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Genesis (Jack Stapleton & Laurie Montgomery, #12)
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(Jack Stapleton and Laurie Montgomery #12)

3.78  ·  Rating details ·  2,724 ratings  ·  357 reviews
11 hrs 6 mins
New York Times-bestselling author Robin Cook takes on the ripped-from-the-headlines topic of using genealogical DNA database tracking to catch a killer in this unforgettable new medical thriller.

When the body of twenty-nine-year-old social worker Gloria Montoya, seven weeks pregnant with her first child, shows up on Chief New York City Medical Examiner Laurie
Kindle Edition, 400 pages
Published December 3rd 2019 by G.P. Putnam's Sons
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Average rating 3.78  · 
Rating details
 ·  2,724 ratings  ·  357 reviews

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Dec 14, 2019 rated it really liked it  ·  review of another edition
I’ve come across Robin Cook’s novels numerous times over the years...but never had an opportunity to read one. So, thank you to Goodreads Giveaways for dropping this latest release right into my hands!

This is book twelve of the Jack Stapleton & Laurie Montgomery series. Robin Cook managed to provide ample background on all the primary characters, so at no time did I feel I was missing anything essential. This book can strongly stand on its own.

A children’s social worker is found dead in her
Feb 08, 2020 rated it it was amazing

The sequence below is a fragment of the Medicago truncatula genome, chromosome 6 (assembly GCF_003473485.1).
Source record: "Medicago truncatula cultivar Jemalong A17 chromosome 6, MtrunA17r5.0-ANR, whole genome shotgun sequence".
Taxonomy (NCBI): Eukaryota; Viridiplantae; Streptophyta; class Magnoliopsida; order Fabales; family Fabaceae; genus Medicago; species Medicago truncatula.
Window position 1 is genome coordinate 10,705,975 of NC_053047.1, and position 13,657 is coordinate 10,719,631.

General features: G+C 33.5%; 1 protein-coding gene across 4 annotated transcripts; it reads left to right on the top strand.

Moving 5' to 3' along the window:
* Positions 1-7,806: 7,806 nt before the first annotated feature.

An excellent well written thriller by Robin Cook. 9 of 10 stars
Natalie M
Jan 28, 2020 rated it it was ok
Shelves: medical-thriller
I have read all 35+ Cook novels and by far this one feels the least like his writing. It is so unlike a Cook I’m going to hazard the following guess...he supplied the plot (which is excellent) but everything else was written by someone else.

1-star for dialogue- stilted, uncomfortable and forced.
2-stars for vocabulary- in this case there are too many errors (right-click synonym does not work) for example: a colleague leaves an office of a character who has riled her all the way to page 300 and th
In his latest medical thriller Robin Cook turns to the topic of using DNA and ancestry websites to catch a killer. The story opens with the murder of Kera Jacobsen, a twenty-eight-year-old social worker. During the autopsy it is discovered that she was ten weeks pregnant. First appearances seem to indicate that it is a tragic, but all too common, drug overdose.

The autopsy winds up on Chief New York City Medical Examiner Laurie Montgomery's autopsy table. Her office has a new pathology resident,
Feb 20, 2020 rated it really liked it
Robin Cook’s latest medical suspense story includes cutting-edge DNA database techniques to find the murderer. Kera Jacobsen’s married boyfriend decides that she must die when Kera refuses to terminate her pregnancy. Of course, the pregnancy is revealed during Kera’s autopsy by anatomical pathology resident Dr. Aria Nichols. Aria believes that the fetus’ father may have played a part in the expectant mother’s death and seeks to find him through DNA sleuthing. The technique she uses is similar to ...more
Nov 22, 2019 rated it really liked it  ·  review of another edition
Shelves: giveaways
Won this book in a Goodreads giveaway and so glad I did! Thank you, Goodreads. :)

A solid medical thriller by Robin Cook, a physician, with huge emphasis on genetics, genealogy, the new research methods used in both, as well as forensic science. If you're a medical-science geek, who also likes a bit of mystery on the side, with a good selection of strong female characters, then this might be the book for you.